While filming the scenes on the River Anduin, Orlando Bloom and John Rhys-Davies were swept out of their boats.
One of the stuntmen dislocated a shoulder in the scene where the Hobbits tumble down the hill after pilfering vegetables. This was also the first day of shooting.
In order to make forced perspective a bit more interesting, the filmmakers devised a new system, consisting of a pulley and a platform. When the camera moved (which is normally impossible, as the forced perspective would become obvious) the actors also moved, and the perspective (seven-foot Gandalf - four-foot hobbits) would always be okay. They also used three differently sized props (large, medium, and small) to interact with the different sized characters
About twenty-eight separate Hobbit holes had to be built for the Shire. Each one had to be different.
Ranked #2 on the American Film Institute's list of the 10 greatest films in the genre "Fantasy" in June 2008.
As Gandalf and the others leap the stairway gap in Moria while fleeing the Balrog, incoming arrows shot at them by goblins high above seem to rapidly flex. This is not an accidental special-effects artifact, arrows actually do this, and it contributes to stable flight, similar to a gyroscope's effect. That one of Legolas' arrows does not flex in a flying-point-of-view shot may indicate that elvish arrows are enchanted, or that the filmmakers just wanted to spare the audience the extra distraction in that shot.
In the Extended Edition DVD, during the "Concerning Hobbits" prologue, there is a brief shot of Sam holding up a bunch of flowers by the rootball for planting. This is the only place in the trilogy where Sam (Bilbo and Frodo's gardener) is actually seen gardening.
The large tree that stands above Bag End, was built especially by the Production Department. Every leaf had to be manually attached.
During one take of the Buckleberry Ferry scene, a very strong splinter found its way through Dominic Monaghan's prosthetic foot, and into his own, causing him considerable pain. While crew members took the splinter out of his foot, Monaghan bragged to his fellow hobbits as to how large the splinter would be, but it ended up being very small. From that point on, Billy Boyd would tease him about splinters whenever something happened to Dominic, much to Dominic's frustration.
During filming, Liv Tyler left her pair of prosthetic ears on the dashboard of her car. When she returned, they had melted.
During the 2001 Cannes Film Festival, twenty minutes of the film was shown to a crowd at a nearby castle, including members of the production, the first time the film's actors had seen any completed footage.
The design for the Hobbits' feet took over a year to perfect. Over eighteen feet were produced for the four lead Hobbits alone, and each pair would take about an hour and a half to be put on over the actors' real feet.
In the film's first theatrical release, a story circulated that when Sam tells Frodo that he is now the farthest he has ever been from home, a car is visible driving by in the background (top-right corner of the screen). Arguments ensued. Some said it was smoke from a chimney, others said they saw the glint of sunlight reflected from the windshield of a fast-moving vehicle. In the version of the film released on DVD, there is definitely no car, only chimney smoke and a one-frame flash of light, that could conceivably be a car, but not in any sense that could be considered a goof. Peter Jackson says (in the commentary track on the Extended DVD) that he looked at every frame on a computer, and has never seen anything resembling a car, and claims that it's nonsense (and certainly the original sighting remains unconfirmed by IMDb goof spotters). In the documentary of the Extended DVD version, Editor John Gilbert says that there was a car in the background, but they thought no one would notice it. They got rid of it in the DVD version. In a subsequent magazine interview, Jackson agreed that the car was there.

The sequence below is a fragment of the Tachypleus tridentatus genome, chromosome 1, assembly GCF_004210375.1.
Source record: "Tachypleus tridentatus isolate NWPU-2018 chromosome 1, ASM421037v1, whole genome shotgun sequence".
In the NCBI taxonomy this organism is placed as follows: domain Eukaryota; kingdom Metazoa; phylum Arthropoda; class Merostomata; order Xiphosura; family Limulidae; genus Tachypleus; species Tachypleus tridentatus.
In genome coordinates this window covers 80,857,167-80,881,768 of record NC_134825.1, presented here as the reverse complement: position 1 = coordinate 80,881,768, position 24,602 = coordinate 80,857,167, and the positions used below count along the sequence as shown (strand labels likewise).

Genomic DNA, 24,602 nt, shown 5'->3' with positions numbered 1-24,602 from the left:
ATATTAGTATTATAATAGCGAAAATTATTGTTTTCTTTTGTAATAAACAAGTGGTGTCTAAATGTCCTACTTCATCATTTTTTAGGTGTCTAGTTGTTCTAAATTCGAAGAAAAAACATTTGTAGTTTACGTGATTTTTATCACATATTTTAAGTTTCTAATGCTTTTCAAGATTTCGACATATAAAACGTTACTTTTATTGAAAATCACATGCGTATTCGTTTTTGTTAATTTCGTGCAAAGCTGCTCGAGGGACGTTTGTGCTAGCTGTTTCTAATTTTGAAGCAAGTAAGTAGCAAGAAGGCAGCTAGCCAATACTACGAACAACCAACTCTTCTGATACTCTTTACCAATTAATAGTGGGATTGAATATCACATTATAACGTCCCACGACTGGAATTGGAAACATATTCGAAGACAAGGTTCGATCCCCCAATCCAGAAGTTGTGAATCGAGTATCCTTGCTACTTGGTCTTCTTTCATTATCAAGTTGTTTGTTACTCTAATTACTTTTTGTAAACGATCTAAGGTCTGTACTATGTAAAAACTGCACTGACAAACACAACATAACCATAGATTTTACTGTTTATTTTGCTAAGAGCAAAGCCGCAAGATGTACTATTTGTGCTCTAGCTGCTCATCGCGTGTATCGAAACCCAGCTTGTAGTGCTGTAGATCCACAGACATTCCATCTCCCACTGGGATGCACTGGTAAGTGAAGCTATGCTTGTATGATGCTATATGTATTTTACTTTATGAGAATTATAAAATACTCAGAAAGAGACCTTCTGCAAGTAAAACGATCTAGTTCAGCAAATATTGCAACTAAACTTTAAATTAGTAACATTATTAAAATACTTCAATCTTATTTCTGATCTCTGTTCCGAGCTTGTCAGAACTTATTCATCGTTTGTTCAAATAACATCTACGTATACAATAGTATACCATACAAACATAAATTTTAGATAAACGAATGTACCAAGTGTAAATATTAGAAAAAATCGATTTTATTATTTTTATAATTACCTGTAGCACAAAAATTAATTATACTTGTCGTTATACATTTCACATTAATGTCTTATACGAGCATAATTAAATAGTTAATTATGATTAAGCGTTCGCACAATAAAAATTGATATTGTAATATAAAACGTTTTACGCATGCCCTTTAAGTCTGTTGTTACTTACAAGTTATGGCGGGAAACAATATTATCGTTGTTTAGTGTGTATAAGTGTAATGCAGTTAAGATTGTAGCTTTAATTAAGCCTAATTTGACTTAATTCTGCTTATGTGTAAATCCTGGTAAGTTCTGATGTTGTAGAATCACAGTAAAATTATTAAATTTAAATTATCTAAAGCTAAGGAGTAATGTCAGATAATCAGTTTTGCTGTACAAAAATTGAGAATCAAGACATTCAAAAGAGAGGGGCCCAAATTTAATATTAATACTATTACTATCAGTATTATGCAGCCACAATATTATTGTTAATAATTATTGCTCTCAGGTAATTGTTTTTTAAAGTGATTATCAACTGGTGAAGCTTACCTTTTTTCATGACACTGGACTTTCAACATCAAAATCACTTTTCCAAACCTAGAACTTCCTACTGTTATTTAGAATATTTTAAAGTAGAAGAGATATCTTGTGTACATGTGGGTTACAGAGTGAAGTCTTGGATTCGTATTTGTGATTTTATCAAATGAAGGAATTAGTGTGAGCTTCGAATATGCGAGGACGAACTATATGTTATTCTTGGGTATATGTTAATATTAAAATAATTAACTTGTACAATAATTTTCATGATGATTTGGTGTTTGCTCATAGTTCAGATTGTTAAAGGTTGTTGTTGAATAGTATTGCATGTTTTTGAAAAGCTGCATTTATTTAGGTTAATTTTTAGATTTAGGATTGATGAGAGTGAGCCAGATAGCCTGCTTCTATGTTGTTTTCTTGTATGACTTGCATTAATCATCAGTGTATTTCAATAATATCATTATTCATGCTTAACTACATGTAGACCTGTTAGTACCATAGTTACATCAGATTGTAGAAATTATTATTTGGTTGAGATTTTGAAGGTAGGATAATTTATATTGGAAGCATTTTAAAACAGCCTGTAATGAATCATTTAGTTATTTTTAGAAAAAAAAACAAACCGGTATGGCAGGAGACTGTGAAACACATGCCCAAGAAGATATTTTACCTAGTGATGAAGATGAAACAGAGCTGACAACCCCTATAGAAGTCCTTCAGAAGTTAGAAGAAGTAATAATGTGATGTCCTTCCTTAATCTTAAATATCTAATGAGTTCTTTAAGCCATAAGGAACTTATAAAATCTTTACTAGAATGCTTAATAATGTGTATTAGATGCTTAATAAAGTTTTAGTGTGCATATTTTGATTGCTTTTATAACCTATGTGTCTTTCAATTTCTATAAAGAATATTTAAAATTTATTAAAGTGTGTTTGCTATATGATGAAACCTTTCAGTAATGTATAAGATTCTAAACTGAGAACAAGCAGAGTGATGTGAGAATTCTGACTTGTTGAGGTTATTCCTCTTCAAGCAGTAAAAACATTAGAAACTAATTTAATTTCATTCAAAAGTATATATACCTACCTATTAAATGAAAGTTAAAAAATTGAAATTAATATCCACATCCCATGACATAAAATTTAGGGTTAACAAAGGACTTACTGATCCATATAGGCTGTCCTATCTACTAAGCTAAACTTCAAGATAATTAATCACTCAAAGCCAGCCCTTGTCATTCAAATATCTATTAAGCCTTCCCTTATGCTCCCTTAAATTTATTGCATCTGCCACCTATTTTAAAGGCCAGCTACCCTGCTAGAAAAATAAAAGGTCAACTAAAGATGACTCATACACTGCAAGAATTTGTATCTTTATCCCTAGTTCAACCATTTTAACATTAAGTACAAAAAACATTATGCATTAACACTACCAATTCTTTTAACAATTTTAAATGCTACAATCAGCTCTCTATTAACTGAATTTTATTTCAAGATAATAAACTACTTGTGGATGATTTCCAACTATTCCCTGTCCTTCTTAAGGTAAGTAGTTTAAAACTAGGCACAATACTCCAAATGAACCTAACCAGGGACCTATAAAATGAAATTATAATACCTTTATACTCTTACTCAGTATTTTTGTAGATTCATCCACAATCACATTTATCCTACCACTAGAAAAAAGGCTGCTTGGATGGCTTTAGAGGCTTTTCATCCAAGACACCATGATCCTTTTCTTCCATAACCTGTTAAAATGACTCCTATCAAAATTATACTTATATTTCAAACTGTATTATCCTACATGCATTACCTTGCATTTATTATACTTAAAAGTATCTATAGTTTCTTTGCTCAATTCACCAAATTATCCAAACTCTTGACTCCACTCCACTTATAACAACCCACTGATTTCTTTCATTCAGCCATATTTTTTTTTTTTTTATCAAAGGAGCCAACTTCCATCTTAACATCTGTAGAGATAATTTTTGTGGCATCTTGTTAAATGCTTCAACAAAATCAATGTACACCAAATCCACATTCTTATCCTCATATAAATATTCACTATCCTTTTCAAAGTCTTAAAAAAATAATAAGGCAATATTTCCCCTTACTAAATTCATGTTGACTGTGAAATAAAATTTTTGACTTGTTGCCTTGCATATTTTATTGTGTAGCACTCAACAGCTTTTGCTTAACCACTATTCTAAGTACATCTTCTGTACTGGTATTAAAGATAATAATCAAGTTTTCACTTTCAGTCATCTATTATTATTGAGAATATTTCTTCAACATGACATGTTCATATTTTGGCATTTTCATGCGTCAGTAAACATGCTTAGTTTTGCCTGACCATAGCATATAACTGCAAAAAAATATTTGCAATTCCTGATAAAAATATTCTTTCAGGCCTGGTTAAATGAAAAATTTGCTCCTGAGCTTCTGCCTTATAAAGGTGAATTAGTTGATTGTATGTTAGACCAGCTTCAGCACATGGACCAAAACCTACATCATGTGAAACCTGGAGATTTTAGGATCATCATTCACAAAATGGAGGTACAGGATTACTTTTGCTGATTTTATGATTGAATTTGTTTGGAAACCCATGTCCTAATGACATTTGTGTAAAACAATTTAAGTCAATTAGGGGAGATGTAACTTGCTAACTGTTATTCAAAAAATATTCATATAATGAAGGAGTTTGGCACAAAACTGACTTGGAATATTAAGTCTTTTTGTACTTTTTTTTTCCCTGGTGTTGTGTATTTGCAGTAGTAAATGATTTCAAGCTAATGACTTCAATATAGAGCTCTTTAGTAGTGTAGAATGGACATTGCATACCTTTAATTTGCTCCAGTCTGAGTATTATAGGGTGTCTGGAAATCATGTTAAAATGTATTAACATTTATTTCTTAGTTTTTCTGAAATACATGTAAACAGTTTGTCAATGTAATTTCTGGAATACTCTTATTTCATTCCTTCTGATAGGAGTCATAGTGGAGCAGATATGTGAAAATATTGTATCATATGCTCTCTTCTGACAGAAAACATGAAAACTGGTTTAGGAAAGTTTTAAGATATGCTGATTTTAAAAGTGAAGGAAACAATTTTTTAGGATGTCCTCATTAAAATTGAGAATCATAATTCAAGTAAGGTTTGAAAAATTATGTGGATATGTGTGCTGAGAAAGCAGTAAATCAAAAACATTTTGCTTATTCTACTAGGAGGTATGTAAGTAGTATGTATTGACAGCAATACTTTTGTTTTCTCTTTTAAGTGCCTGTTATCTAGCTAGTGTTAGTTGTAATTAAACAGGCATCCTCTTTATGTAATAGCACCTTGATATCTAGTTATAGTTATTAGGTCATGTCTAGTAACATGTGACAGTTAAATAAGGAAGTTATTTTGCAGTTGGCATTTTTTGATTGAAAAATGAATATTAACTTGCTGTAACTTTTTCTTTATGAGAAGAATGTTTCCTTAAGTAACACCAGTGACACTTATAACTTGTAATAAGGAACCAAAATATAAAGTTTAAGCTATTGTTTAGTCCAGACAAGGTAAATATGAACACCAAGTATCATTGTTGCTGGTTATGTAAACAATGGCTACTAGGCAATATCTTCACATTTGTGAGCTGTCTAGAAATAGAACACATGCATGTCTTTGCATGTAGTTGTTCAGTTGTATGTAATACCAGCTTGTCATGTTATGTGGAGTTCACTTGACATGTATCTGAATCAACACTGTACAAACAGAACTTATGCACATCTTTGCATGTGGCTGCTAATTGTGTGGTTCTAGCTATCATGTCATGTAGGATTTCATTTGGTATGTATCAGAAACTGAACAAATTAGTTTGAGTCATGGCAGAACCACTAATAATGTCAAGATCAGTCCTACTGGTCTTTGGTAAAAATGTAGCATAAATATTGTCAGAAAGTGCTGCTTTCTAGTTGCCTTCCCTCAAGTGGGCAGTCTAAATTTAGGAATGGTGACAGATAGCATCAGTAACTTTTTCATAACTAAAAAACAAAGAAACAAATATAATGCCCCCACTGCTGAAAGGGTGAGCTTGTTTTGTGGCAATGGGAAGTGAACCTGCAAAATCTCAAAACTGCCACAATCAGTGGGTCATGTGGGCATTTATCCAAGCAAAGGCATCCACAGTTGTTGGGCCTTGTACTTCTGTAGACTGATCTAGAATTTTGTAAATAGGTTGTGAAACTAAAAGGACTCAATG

The shots that were too visually complex to be conveyed on a storyboard, were rendered digitally on a computer, in a stage known as pre-visualization. Peter Jackson received a lot of pointers on this from George Lucas, and his Star Wars Producer Rick McCallum at Skywalker Ranch. When he returned to New Zealand, he hired a lot of recent digital artist graduates to help him create his pre-visualization concepts.
Galadriel's house at Lothlorien was the largest miniature set built for the trilogy.
This film was the first recipient of The American Film Institute's Movie of the Year Award.
Wellington, the capital of New Zealand, changed its name to Middle Earth for the film's opening.
The sounds of the Orcs were, in part, recordings of elephant seal pups at The Marine Mammal Center in Sausalito, California, a marine mammal hospital that rescues, rehabilitates, and releases sick and injured seals, sea lions, whales, and dolphins.